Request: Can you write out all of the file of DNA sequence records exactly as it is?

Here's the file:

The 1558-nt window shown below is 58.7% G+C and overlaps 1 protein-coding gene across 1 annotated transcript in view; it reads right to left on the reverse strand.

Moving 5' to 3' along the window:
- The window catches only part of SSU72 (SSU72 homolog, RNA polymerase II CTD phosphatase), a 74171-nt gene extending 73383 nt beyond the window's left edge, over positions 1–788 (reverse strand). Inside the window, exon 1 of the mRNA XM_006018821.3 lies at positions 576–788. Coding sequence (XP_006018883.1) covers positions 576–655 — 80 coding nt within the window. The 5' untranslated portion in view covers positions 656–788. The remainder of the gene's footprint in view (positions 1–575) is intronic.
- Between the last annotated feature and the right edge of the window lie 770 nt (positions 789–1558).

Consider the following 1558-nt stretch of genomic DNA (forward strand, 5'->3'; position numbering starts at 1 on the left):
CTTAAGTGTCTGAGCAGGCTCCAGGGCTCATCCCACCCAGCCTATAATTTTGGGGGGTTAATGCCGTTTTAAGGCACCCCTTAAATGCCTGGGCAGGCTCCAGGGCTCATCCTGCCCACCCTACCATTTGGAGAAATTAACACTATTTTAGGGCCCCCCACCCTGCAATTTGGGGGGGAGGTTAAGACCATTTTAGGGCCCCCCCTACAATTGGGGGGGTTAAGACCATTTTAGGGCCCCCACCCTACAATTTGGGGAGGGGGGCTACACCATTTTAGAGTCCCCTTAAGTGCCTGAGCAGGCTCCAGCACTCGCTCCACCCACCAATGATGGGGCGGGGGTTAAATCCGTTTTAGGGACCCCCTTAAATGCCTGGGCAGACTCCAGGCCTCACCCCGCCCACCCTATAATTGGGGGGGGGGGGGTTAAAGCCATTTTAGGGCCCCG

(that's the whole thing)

The 1558-nt window shown below is 58.7% G+C and overlaps 1 protein-coding gene across 1 annotated transcript in view; it reads right to left on the reverse strand.

Moving 5' to 3' along the window:
- The window catches only part of SSU72 (SSU72 homolog, RNA polymerase II CTD phosphatase), a 74171-nt gene extending 73383 nt beyond the window's left edge, over positions 1–788 (reverse strand). Inside the window, exon 1 of the mRNA XM_006018821.3 lies at positions 576–788. Coding sequence (XP_006018883.1) covers positions 576–655 — 80 coding nt within the window. The 5' untranslated portion in view covers positions 656–788. The remainder of the gene's footprint in view (positions 1–575) is intronic.
- Between the last annotated feature and the right edge of the window lie 770 nt (positions 789–1558).

Consider the following 1558-nt stretch of genomic DNA (forward strand, 5'->3'; position numbering starts at 1 on the left):
CTTAAGTGTCTGAGCAGGCTCCAGGGCTCATCCCACCCAGCCTATAATTTTGGGGGGTTAATGCCGTTTTAAGGCACCCCTTAAATGCCTGGGCAGGCTCCAGGGCTCATCCTGCCCACCCTACCATTTGGAGAAATTAACACTATTTTAGGGCCCCCCACCCTGCAATTTGGGGGGGAGGTTAAGACCATTTTAGGGCCCCCCCTACAATTGGGGGGGTTAAGACCATTTTAGGGCCCCCACCCTACAATTTGGGGAGGGGGGCTACACCATTTTAGAGTCCCCTTAAGTGCCTGAGCAGGCTCCAGCACTCGCTCCACCCACCAATGATGGGGCGGGGGTTAAATCCGTTTTAGGGACCCCCTTAAATGCCTGGGCAGACTCCAGGCCTCACCCCGCCCACCCTATAATTGGGGGGGGGGGGGTTAAAGCCATTTTAGGGCCCCG